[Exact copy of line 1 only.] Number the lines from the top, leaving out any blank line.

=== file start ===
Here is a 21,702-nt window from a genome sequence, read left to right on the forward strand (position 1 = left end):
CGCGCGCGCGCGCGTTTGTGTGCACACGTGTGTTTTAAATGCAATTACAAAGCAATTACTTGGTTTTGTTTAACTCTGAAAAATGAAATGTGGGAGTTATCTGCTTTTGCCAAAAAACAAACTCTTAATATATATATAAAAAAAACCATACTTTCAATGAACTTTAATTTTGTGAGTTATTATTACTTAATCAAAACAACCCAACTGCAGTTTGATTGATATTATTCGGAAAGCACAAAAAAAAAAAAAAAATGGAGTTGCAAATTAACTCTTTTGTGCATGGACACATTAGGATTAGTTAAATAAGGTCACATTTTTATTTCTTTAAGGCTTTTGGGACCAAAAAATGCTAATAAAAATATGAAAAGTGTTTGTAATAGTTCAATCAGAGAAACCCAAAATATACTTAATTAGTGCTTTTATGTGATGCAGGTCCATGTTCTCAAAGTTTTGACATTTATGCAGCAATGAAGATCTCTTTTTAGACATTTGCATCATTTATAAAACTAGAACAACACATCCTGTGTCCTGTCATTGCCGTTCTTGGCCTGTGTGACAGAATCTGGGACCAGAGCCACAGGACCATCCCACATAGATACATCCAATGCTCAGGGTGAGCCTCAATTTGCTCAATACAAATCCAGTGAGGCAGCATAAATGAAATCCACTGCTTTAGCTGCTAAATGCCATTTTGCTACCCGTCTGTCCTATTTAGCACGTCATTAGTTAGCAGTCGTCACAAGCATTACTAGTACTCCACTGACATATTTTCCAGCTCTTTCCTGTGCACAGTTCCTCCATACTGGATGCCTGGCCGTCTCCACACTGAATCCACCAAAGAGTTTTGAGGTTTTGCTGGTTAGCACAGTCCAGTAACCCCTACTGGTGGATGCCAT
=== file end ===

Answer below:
Here is a 21,702-nt window from a genome sequence, read left to right on the forward strand (position 1 = left end):